A pioneering new digital air traffic control system will enhance safety and improve resilience, setting a new standard for the global aviation industry. Efficiency and safety are the driving forces behind the use of remote towers.
Remote towers are planned in a number of countries. Remote tower solutions provide a smarter approach to air traffic control by digitising and integrating airport functions.
The state-of-the-art technology from Saab Digital Air Traffic Solutions, which is tried and tested and already in use at Örnsköldsvik and Sundsvall airports in Sweden, offers several advantages for efficient air traffic management.
In 2019 NATS, Britain’s air-traffic management company, will replace the control tower at London City Airport with a remote service operating at NATS’s air-traffic control centre 145 km away. Saab has been testing the idea in several places outside Sweden. One is Australia, where video from the airport at Alice Springs, in the middle of the country, has been transmitted to air-traffic controllers in Adelaide, 1,500 km away on the south coast.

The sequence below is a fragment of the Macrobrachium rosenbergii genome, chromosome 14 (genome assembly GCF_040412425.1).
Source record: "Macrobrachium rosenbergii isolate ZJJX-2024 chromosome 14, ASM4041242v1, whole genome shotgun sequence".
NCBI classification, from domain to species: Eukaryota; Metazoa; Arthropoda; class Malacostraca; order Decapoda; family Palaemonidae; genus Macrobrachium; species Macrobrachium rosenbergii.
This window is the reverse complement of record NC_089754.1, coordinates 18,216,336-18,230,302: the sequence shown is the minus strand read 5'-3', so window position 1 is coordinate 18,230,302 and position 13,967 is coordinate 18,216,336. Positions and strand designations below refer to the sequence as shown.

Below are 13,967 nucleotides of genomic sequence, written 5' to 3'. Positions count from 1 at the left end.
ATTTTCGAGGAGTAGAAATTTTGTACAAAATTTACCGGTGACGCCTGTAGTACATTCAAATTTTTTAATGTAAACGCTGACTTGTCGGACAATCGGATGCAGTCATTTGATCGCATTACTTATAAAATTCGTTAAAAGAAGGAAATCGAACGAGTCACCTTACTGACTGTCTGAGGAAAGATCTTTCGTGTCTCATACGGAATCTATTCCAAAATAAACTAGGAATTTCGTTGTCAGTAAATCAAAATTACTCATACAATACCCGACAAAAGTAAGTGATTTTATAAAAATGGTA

London City Airport has announced it is to become the first UK airport to build and operate a digital air traffic control tower, with a multi-million pound investment in the technology.
By introducing a completely digitalized panoramic view, a new world of aerodrome control emerges. Saab and the Swedish Air Navigation Service Provider, LFV, have successfully collaborated to put world’s first Remote Tower into operation.
These remote control towers receive a live video feed from cameras positioned around an airfield. The images are stitched together by computer and displayed on screens to create a virtual view of the runways and taxiways being monitored. In some cases the screens surround the air-traffic controllers, creating a 360° image. Separate screens can be used to display different airfields, because some remote towers will control flights in and out of a number of airports.
Efficiency and safety are the driving forces behind the use of remote towers. They offer the prospect of substantial savings as airports no longer need to build and maintain expensive tall structures. Operating costs should also fall, if air-traffic controllers are shared between a number of airports. Such savings should particularly help little-used airfields, which would pay for control-tower services only when needed. In Norway’s case, the overall cost of air-traffic services at the airports involved is expected fall by 30-40 per cent. That means lower fees for airlines and cheaper fares for passengers.